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How to Make Public Speaking Enjoyable

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I wouldn’t describe public speaking as a fun thing to do. Typically, it’s a specific skill set we acquire; and only then with a ‘needs must’ mindset.

The latest public speaking engagement I fulfilled proved to be my best to date. I can say that with certainty because the audience feedback endorsed it unanimously.

In fact, public speaking ‘can’ be impactful and enjoyable in equal measure. So, here’s how I did it:

THERE WERE NO NOTES: Of course I had notes. The difference was I didn’t have them in front of me, in any format, whilst talking. In the past I have tried holding cue cards. Then I’ve had a briefing page next to me. I’ve even made full trainer notes available before now. None of those approaches worked for me. Primarily, because once I start speaking I go off piste; rendering the notes useless!

POWER POINT SLIDES WERE MINIMAL: We’ve all heard the expression ‘death by Power Point’. So, I’ve resisted using it altogether. This time I used ‘a few’ slides. And I was a little more creative with them. Next time I’ll be more creative still.

CONTENT WAS JUST ENOUGH: The principle of ‘less is more’ applies here. At this conference each speaker had a 40 minute slot. Since I was up first, running over wasn’t an option. So, I took time to map out the key messages. And I made sure the content reflected what was needed; no more than that.

SCRIPT WAS WELL PRACTISED: I used to run out of time to rehearse. I’d feel like I was winging it. The reality was I’d spent hours thinking about the audience; and their requirements. Then I’d worked on getting the content just right. This time I also factored in enough time to run through the script. The result was an ‘impromptu’ presentation (at least that’s how it felt); and that has proved to be a game-changer for me.

AUDIENCE WERE ENGAGED: A good presentation should always begin with an ‘audience grabber’ of some kind. My opening gambit gained their attention. Many of them looked up from their notebooks in surprise; which is how I knew. It was relatively easy to hold their attention after that.

‘I’ ENJOYED THE PRESENTATION: Full of nervous excitement beforehand; I don’t think that will ever change. Nevertheless, I knew I was prepared. Actually, I was quite relaxed beforehand. I was able to enjoy the experience from the moment I stood up in front of the audience. And I can‘t tell you the difference it made being able to relax into it. I was able to immerse myself in the experience rather than getting antsy about it.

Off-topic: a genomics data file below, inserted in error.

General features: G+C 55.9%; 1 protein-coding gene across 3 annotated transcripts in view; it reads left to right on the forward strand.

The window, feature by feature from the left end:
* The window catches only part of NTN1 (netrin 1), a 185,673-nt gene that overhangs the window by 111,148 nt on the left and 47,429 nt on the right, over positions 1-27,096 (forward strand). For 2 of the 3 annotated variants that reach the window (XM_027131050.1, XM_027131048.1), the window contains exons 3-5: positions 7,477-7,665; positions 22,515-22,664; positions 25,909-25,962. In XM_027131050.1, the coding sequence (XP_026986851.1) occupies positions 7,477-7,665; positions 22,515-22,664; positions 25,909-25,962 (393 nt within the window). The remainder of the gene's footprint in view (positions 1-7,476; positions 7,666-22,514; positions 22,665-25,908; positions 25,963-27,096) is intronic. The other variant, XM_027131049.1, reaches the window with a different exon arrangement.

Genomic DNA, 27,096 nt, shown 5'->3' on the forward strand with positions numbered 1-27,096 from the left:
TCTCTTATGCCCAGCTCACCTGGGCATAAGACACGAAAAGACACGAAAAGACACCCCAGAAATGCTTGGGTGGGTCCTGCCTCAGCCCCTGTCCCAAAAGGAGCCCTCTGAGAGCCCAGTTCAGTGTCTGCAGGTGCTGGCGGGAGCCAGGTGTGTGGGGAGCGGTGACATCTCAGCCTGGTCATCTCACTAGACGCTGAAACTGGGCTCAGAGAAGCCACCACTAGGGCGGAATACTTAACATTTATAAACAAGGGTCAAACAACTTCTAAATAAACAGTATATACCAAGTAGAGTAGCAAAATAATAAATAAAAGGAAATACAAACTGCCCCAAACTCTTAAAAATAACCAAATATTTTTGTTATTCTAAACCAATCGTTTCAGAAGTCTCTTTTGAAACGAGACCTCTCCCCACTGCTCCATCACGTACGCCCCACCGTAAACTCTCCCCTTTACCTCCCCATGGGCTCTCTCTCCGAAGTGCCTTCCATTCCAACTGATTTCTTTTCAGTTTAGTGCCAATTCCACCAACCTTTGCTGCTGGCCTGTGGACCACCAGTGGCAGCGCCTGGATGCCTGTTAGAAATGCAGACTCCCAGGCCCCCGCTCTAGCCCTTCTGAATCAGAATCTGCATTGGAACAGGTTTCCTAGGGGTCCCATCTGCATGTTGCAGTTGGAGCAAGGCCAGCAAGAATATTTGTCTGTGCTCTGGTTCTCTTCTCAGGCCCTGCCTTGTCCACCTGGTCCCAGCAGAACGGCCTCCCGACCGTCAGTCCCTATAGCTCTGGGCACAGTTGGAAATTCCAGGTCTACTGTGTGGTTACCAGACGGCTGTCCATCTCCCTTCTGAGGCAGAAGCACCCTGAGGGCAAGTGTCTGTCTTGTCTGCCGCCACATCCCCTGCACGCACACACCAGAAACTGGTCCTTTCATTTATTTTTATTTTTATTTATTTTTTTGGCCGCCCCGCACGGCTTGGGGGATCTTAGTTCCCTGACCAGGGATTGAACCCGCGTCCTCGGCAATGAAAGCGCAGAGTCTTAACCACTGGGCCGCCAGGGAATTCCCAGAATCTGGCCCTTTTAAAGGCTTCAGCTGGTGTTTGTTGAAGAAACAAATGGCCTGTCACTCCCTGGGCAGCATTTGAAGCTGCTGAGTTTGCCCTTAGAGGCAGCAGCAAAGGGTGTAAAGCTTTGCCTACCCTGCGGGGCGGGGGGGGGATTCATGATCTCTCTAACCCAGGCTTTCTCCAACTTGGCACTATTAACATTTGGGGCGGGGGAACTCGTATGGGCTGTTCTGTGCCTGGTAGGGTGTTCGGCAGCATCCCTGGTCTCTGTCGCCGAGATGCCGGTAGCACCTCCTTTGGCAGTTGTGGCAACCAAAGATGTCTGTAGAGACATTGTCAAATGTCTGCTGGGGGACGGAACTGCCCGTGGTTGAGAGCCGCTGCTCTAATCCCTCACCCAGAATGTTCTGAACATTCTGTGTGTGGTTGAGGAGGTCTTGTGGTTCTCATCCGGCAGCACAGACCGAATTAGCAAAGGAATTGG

Public speaking requires practise

There are two reasons I managed to make all of these improvements. Firstly, I put in the legwork; which included finding the self-motivation to make those changes. Secondly, I allowed enough time to practice. So, when it was my opportunity to ‘perform’, I felt calm and confident; certain that I would be able to remember the important messages.

Consequently, when some of the logistics didn’t go to plan (we all know how technology can be); and the materials promised weren’t forthcoming, it didn’t throw me off my game.

There will always be ‘uncontrollables’ in a potentially stressful situation like this one. No doubt, these would have impacted on my ability to perform. By nailing all the elements I could control in advance; I ensured a positive outcome.

There is a trade off or consequence to everything we do. I learned that the extra preparation time guaranteed a relaxed and engaging presentation. It was one that I enjoyed. And more importantly, the audience enjoyed it to. I love it when everyone benefits!

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Robyn Robertson

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